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Horsa Glider at Shawbury

Yoland has asked me to write a piece about this visit as I am an enthusiast of both things that fly and roll around on wheels.

19 of us arrived at the main entrance of RAF Shawbury at 10:00 hours, as the weather was not conducive to “top down” driving, most came in our regular cars. Those more hardy types were not to be put off, and arrived in an assortment of kit cars. Roger and Yoland in their respective cars (a different angle on “couples who do things together”), well done you two and John and Amanda Baker were in their Caterham. After watching the two of them get back into their car with the soft top fitted, I figure I now understand what “committed (pun intended) to the sport” really means!  Ian and Alison Hart came in their Locost and Bill and Chris Cole in their Scimitar.

We were led through the Base by Tim Jenkins, the head honcho of the project, who gave us a very interesting talk on the history of the Gliders. He explained that they were conceived as a means of getting a group of paratroopers behind enemy lines during the Second World War, by means other than parachuting. The advantage of the glider over the parachute is that once the glider had landed, there were up to thirty troops (without parachutes) ready to go to work, if they all survived the landing. In the case of those parachuting in, it could take hours for them to reassemble into a group.

We were then escorted to a hanger in which the Horsa Glider is taking shape. There is also a partially completed Waco glider in the hanger. Tim set up a lap top computer with some old movie footage running showing the gliders in various phases of operation and training. Interestingly, Shawbury was one of the four Shropshire glider training bases, the others being Peplow, Sleap and Tilstock aerodromes . We were then able to crawl all over the glider at our leisure.  

When the decision was taken to build these gliders in Britain, all the aircraft manufacturers were fully occupied building regular fighters and bombers. So the construction (the whole glider was built out of wood) was subcontracted out to  various furniture manufacturers, particularly in the West Midlands. One could see how the design lent itself to this style of construction. It is solid and utilitarian in appearance. In contrast to this, the American Waco glider looked almost frail, it was a metal construction built by the Ford Motor co. in the US. Both the gliders really looked like works of art and the quality of workmanship going into the restoration is top class. Congratulations must go to the volunteers who do the work.

Both had similar wingspans, the Horsa at 88ft and the Waco at 83ft, However the Horsa was longer and a lot heavier than the Waco at maximum takeoff weight (15,500lb verse 9000lb). It could carry up to 30 troops (or a jeep/trailer combination) including the 2 pilots, who were also combat trained troops. The Waco could carry 13 troops (or a jeep/weapon pack combination) and two pilots. The American pilots did not get involved in the ground combat, but were expected to stay with the glider in case later airborne recovery was possible (with the injured loaded aboard)! This recovery was to be achieved by a low flying Dakota doing around 160 mph whizzing by and hooking a bungee tow rope and then pulling the glider into the air, FAST! It may sound ridiculous, but Tim’s movies showed it being done!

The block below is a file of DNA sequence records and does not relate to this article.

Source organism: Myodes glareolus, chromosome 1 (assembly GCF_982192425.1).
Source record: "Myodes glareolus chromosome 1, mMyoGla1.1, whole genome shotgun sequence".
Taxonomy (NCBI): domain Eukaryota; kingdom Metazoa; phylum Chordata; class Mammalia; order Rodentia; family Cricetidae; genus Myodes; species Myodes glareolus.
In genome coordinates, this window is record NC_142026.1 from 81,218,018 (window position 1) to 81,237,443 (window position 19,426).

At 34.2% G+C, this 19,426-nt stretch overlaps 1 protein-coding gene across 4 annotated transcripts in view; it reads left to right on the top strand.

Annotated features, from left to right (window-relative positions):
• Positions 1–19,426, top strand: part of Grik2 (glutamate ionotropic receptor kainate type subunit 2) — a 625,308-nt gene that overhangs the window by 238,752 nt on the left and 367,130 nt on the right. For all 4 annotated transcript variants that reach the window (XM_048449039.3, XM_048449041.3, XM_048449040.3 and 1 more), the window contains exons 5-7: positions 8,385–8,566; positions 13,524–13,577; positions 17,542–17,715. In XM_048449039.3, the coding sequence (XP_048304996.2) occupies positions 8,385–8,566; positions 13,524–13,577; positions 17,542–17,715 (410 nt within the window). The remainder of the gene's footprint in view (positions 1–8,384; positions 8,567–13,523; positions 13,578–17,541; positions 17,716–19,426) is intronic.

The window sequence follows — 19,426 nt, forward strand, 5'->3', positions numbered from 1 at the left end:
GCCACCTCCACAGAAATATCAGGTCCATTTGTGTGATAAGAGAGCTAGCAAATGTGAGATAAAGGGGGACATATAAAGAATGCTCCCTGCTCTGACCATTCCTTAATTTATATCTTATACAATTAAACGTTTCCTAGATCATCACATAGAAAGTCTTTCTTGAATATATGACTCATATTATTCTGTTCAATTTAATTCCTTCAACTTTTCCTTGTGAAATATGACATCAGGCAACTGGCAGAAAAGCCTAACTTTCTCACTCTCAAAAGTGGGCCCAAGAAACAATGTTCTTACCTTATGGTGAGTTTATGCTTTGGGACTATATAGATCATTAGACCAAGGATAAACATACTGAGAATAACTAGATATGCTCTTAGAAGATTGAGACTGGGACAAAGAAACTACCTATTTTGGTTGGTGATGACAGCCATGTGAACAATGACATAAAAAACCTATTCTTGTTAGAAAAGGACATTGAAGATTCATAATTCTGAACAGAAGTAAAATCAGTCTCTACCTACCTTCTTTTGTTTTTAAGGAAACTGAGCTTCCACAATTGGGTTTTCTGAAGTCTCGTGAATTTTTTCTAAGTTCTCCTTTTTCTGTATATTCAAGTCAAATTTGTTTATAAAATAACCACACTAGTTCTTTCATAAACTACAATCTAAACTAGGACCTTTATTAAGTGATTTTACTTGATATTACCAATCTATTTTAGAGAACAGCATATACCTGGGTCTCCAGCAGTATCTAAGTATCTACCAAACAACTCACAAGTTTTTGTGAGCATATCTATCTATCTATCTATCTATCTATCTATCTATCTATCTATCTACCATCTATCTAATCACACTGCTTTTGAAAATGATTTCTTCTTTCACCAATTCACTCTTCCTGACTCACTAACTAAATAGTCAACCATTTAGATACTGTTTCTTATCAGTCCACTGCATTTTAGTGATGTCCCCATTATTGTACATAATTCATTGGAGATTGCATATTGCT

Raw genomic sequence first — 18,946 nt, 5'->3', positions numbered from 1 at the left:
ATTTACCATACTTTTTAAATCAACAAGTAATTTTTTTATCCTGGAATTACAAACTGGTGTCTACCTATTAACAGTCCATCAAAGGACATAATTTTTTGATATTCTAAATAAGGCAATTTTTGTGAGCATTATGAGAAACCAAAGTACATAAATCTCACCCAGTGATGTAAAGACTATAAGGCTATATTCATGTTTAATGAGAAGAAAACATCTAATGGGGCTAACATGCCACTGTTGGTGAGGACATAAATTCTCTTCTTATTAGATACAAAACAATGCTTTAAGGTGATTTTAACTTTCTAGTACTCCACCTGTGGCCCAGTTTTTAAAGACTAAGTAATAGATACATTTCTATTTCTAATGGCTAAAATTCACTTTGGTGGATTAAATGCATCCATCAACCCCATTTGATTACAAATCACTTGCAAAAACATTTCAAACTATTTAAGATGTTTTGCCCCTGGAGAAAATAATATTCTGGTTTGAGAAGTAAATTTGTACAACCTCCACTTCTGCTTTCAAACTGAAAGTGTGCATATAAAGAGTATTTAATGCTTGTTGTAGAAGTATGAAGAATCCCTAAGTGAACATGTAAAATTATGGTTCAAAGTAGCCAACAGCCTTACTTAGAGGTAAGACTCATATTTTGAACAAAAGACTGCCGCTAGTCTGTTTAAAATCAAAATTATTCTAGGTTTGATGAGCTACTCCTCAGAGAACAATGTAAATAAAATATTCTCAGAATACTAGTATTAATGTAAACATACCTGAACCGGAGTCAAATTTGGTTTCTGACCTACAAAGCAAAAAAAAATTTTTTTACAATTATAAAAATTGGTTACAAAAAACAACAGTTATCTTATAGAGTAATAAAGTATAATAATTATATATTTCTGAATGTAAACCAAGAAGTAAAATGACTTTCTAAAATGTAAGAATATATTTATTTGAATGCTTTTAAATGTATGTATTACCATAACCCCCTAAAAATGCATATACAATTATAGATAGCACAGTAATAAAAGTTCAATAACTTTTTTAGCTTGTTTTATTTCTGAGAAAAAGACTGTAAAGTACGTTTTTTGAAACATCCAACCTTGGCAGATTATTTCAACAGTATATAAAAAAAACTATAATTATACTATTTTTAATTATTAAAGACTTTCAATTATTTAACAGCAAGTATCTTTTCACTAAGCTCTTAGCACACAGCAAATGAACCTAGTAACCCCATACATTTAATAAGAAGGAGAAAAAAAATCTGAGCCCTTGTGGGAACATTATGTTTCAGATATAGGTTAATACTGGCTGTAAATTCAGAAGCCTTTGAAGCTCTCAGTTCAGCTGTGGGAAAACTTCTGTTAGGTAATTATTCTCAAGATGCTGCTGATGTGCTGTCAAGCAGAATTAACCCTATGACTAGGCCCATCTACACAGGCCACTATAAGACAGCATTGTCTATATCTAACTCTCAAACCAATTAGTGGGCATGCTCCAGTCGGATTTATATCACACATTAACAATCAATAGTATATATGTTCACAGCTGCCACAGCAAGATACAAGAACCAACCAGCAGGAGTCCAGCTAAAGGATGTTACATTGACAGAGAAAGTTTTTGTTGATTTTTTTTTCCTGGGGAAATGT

As a pilot myself, I had a particular interest in the cockpit. To say it is basic would be an understatement! It has very simple instruments. One of particular interest was the “Tow line angle” gauge (I hope I got the name right). If the glider was being towed on a mission by bomber or transport aircraft and they ran into cloud or fog, the glider had to stay aligned with the tug aircraft even though the pilots might not be able to see the aircraft. The Tow line angle gauge was activated by a piece of string leading back from the tow line, through a hole in the cockpit windscreen, and into the gauge. It was a case of fly the glider so as to keep the string straight! Rather you than me pal!!

The Gliders took part in a number of missions, including Operation Market Garden, Operation Varsity and the landings in Normandy. The planners thought that a loss rate of 50% of the troops for an operation was acceptable odds! There is a web site listed on the brochure

After this very interesting visit most of us headed off to the Battlefield 1403 Restaurant for lunch. Good food in a pleasant environment. The site has now opened to the public (we were accommodated two days before official opening, Yoland has contacts!) and I would recommend a visit to those looking for an outing this summer. They are just out of Shrewsbury to the north. Have a look at their web site for further info and location.

The outing was very enjoyable and interesting and I am sure we all got to know a few more people in the club a little better. Now all we need is a summer that lasts a bit longer than one week!

Glenn Perry


Horsa glider


Waco glider

The Horsa Airspeed British glider Built by furniture makers out of wood and fabric !


American Waco metal glider


Inside glider


No seat belts, just hang on and hope!


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